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01.12.2016 | Review | Ausgabe 1/2016 Open Access

Journal of Hematology & Oncology 1/2016

Emerging therapeutic agents for lung cancer

Zeitschrift:
Journal of Hematology & Oncology > Ausgabe 1/2016
Autoren:
Bhagirathbhai Dholaria, William Hammond, Amanda Shreders, Yanyan Lou
Abbreviations
ALK
Anaplastic lymphoma kinase
DCR
Disease control rate
EGFR
Epidermal growth factor receptor
NSCLC
Non-small cell lung cancer
ORR
Overall response rate
PD
Progressive disease
PR
Partial response
SD
Stable disease

Background

Lung cancer is the second most commonly diagnosed cancer and is the leading cause of cancer-related death in both men and women. Implementation of tobacco control, low-dose spiral computed tomography screening programs, and advances in multidisciplinary treatments have resulted in the slow decline of both incidence and mortality. However, 52–58% of lung cancer patients present with advanced-stage disease, and a vast majority of these patients do not survive despite treatment. Similarly, the prognosis remains poor even in locally advanced disease because of the high relapse rate and early formation of micrometastases [1].
One of the most important therapeutic advances of lung cancer treatment in the last decade was identification of specific driver mutations and the development of small molecular tyrosine kinase inhibitors (TKIs) [2]. In 2009, erlotinib was the first selective epidermal growth factor receptor (EGFR) inhibitor approved by the US Food and Drug Administration (FDA) [3]. This was quickly followed by crizotinib, which was initially developed as a MET (mesenchymal-to-epithelial transition/hepatocyte growth factor receptor) inhibitor and was found to be highly active against small subset of non-small-cell lung cancer (NSCLC) cases harboring anaplastic lymphoma kinase (ALK) rearrangement [4]. These drugs promise around a 70% response rate; however, resistance development is almost universal, and second/third generation TKIs are being developed to overcome these issues. Novel targeted agents directed against EGFR, ALK, ROS1, MET, RET, BRAF, and many more are under investigation. Figure 1 provides summary of targets with specific focus on the drugs that currently in early-phase clinical trials in lung cancer. In addition to these drugs, next-generation sequencing and cell-free DNA (cfDNA) technologies have provided rapid and convenient tools for gene abnormality testing and the development of targeted therapies [5]. Additionally, personalized medicine has become part of daily practice, and tailoring treatment for individual patients is becoming a reality.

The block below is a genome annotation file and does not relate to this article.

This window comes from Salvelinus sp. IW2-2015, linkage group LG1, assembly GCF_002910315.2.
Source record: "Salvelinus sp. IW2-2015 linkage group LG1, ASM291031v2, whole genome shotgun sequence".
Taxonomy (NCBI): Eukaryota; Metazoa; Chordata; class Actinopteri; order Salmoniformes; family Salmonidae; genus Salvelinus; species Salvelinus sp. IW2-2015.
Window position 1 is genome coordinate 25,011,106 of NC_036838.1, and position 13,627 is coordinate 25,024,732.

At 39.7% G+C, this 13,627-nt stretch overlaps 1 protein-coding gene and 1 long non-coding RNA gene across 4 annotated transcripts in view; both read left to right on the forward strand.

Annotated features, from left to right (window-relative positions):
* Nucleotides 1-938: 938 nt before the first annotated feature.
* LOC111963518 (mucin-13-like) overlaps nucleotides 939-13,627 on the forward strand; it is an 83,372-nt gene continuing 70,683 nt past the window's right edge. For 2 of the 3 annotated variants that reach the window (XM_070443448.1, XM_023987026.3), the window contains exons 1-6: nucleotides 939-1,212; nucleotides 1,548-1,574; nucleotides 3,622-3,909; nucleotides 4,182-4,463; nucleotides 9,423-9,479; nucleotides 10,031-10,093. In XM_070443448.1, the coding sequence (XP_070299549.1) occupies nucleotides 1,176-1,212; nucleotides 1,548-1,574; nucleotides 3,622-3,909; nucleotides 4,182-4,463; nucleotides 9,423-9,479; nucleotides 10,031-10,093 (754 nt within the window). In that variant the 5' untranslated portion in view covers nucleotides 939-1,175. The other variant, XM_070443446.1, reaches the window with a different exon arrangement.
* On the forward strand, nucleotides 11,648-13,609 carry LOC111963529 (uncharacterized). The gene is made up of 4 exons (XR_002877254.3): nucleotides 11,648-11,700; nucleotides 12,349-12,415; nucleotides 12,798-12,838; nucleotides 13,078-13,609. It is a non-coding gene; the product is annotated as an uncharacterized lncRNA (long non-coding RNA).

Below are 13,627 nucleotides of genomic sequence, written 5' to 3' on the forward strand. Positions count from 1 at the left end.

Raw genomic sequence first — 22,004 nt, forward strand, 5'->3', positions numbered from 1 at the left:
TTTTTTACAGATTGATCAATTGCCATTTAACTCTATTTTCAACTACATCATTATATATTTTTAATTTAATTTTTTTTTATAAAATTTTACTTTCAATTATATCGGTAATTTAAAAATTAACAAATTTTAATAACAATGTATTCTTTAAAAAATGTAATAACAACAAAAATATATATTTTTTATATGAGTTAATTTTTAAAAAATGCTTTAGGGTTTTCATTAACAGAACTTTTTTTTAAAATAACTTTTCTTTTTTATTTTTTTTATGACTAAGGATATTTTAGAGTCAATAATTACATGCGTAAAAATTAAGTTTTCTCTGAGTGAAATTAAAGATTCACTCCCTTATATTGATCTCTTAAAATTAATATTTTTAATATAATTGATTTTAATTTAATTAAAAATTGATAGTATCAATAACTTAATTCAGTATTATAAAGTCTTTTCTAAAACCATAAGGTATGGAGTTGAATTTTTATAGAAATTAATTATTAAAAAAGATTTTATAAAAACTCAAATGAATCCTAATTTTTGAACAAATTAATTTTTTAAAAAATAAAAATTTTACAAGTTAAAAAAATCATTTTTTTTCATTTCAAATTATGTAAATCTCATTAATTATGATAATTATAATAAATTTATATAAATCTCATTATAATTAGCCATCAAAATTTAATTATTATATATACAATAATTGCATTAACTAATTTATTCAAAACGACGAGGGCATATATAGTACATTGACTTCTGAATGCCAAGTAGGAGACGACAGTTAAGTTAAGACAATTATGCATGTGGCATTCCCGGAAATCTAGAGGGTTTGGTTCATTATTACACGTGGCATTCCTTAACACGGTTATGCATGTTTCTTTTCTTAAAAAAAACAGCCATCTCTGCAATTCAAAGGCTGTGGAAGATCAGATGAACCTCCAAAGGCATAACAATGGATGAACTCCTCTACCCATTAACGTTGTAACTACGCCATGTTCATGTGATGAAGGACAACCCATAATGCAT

Immunotherapy in the form of checkpoint inhibitors represents a landmark success in NSCLC treatment, and patients have experienced durable responses with good tolerability. Pembrolizumab and nivolumab exert antitumor activity by blocking programmed death receptor-1 (PD-1) on T lymphocytes. These drugs are currently approved as second-line therapies for advanced NSCLC based on pilot studies that show improved and durable responses compared to docetaxel [68]. Most recently, the FDA approved pembrolizumab for the treatment of patients with metastatic NSCLC whose tumors express strong PD-L1 in the first-line setting based on significant improvement in progression-free survival (PFS) and overall survival (OS) [9]. Trials are underway to test using these agents as first-line therapies for patients with NSCLC either alone or in combination with chemotherapy, TKIs, radiation, and other immunotherapies [912]. For example, combinations of CTLA-4 and PD-1 inhibitors have been investigated in patients with NSCLC and small cell lung cancer (SCLC). Preliminary results from a phase I study demonstrated that ipilimumab and nivolumab can be effectively and safely combined as first-line treatment of advanced NSCLC [10]. This combination is currently being tested in ongoing phase III study. Similarly, increased antitumor activity was also seen in SCLC with this combination [11]. Multiple studies are underway to investigate the clinical activities of combined chemotherapy and checkpoint inhibitors. Studies to investigate the roles of checkpoint inhibitors in adjuvant and neoadjuvant settings in early-stage lung cancers are ongoing as well. These exciting developments have fuelled rapid progress in the field, and multiple molecules targeting different aspects of host-tumor immune interactions are currently being investigated. Figure 2 provides the summary of ongoing strategies and efforts in immunotherapy of lung cancer.